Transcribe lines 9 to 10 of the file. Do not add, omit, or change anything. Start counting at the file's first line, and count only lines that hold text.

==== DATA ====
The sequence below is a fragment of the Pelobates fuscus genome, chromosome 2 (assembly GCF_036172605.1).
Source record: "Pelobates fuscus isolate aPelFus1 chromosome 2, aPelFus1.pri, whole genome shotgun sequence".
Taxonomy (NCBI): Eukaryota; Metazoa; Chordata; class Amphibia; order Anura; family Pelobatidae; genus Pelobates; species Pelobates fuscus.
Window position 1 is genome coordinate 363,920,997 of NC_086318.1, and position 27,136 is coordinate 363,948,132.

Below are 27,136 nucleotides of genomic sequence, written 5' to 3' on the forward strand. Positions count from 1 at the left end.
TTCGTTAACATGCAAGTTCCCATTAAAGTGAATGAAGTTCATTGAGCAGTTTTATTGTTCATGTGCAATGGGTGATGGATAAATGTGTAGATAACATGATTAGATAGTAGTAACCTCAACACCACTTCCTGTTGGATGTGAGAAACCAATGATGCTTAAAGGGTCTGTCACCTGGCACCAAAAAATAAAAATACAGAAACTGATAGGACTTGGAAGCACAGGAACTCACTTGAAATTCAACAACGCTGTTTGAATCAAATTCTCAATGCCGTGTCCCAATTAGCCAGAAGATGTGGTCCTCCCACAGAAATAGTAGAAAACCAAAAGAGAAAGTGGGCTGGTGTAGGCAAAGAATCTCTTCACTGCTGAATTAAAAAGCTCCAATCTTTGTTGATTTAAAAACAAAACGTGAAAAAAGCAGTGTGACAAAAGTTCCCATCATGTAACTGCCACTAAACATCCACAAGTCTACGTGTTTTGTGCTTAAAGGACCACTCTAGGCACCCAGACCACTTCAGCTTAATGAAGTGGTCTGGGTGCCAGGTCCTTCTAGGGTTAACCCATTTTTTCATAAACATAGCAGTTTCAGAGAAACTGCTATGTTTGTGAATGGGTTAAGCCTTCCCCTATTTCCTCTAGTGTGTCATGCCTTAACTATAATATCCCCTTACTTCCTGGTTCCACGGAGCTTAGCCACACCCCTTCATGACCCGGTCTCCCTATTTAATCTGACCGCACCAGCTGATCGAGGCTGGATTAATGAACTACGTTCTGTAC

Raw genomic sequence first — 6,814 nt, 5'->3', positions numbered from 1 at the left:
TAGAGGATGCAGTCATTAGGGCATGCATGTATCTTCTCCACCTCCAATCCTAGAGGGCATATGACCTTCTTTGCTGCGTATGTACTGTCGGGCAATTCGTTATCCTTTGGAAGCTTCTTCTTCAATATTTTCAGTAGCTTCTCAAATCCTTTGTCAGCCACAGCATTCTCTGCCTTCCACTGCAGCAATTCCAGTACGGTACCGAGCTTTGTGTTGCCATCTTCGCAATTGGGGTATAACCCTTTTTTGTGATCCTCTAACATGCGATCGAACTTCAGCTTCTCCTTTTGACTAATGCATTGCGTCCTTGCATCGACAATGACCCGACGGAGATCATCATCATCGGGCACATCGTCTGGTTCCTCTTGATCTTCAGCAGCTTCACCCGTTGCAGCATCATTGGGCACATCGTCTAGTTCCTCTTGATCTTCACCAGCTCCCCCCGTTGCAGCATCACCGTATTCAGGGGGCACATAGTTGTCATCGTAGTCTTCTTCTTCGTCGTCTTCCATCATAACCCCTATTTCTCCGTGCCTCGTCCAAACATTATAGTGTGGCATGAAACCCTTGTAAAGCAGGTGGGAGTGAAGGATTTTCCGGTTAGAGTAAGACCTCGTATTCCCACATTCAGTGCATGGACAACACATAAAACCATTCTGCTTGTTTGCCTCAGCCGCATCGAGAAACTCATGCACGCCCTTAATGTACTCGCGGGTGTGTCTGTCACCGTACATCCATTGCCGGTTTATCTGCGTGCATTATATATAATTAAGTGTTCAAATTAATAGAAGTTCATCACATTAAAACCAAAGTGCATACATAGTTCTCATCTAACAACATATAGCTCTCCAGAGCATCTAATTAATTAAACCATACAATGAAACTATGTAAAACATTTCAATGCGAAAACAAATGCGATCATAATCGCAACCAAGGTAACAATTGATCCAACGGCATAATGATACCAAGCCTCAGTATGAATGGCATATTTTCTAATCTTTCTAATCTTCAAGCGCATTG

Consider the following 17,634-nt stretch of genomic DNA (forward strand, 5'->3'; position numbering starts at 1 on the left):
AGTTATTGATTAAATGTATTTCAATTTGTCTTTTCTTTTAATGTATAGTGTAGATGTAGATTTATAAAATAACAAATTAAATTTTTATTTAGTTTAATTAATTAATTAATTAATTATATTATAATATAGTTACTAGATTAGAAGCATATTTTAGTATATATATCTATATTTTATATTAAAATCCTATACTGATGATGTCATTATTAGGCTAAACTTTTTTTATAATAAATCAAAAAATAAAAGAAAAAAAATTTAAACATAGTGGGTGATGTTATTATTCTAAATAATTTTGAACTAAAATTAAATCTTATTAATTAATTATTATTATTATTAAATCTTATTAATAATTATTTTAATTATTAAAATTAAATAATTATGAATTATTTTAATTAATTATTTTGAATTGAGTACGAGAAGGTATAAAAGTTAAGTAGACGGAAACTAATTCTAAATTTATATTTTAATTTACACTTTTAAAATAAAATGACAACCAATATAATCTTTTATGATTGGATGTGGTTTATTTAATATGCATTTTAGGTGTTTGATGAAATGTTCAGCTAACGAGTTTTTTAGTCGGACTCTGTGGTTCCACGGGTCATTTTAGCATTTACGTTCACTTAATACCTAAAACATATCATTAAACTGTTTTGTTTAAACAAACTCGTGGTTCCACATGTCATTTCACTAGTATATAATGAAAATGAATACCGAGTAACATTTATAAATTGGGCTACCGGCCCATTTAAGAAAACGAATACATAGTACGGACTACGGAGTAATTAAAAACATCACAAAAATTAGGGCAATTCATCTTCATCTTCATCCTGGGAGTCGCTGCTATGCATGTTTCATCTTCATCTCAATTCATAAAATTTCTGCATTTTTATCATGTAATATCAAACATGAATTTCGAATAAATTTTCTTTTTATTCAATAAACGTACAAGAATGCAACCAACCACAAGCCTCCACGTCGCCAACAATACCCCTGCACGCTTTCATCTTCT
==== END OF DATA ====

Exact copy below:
Consider the following 17,634-nt stretch of genomic DNA (forward strand, 5'->3'; position numbering starts at 1 on the left):
AGTTATTGATTAAATGTATTTCAATTTGTCTTTTCTTTTAATGTATAGTGTAGATGTAGATTTATAAAATAACAAATTAAATTTTTATTTAGTTTAATTAATTAATTAATTAATTATATTATAATATAGTTACTAGATTAGAAGCATATTTTAGTATATATATCTATATTTTATATTAAAATCCTATACTGATGATGTCATTATTAGGCTAAACTTTTTTTATAATAAATCAAAAAATAAAAGAAAAAAAATTTAAACATAGTGGGTGATGTTATTATTCTAAATAATTTTGAACTAAAATTAAATCTTATTAATTAATTATTATTATTATTAAATCTTATTAATAATTATTTTAATTATTAAAATTAAATAATTATGAATTATTTTAATTAATTATTTTGAATTGAGTACGAGAAGGTATAAAAGTTAAGTAGACGGAAACTAATTCTAAATTTATATTTTAATTTACACTTTTAAAATAAAATGACAACCAATATAATCTTTTATGATTGGATGTGGTTTATTTAATATGCATTTTAGGTGTTTGATGAAATGTTCAGCTAACGAGTTTTTTAGTCGGACTCTGTGGTTCCACGGGTCATTTTAGCATTTACGTTCACTTAATACCTAAAACATATCATTAAACTGTTTTGTTTAAACAAACTCGTGGTTCCACATGTCATTTCACTAGTATATAATGAAAATGAATACCGAGTAACATTTATAAATTGGGCTACCGGCCCATTTAAGAAAACGAATACATAGTACGGACTACGGAGTAATTAAAAACATCACAAAAATTAGGGCAATTCATCTTCATCTTCATCCTGGGAGTCGCTGCTATGCATGTTTCATCTTCATCTCAATTCATAAAATTTCTGCATTTTTATCATGTAATATCAAACATGAATTTCGAATAAATTTTCTTTTTATTCAATAAACGTACAAGAATGCAACCAACCACAAGCCTCCACGTCGCCAACAATACCCCTGCACGCTTTCATCTTCT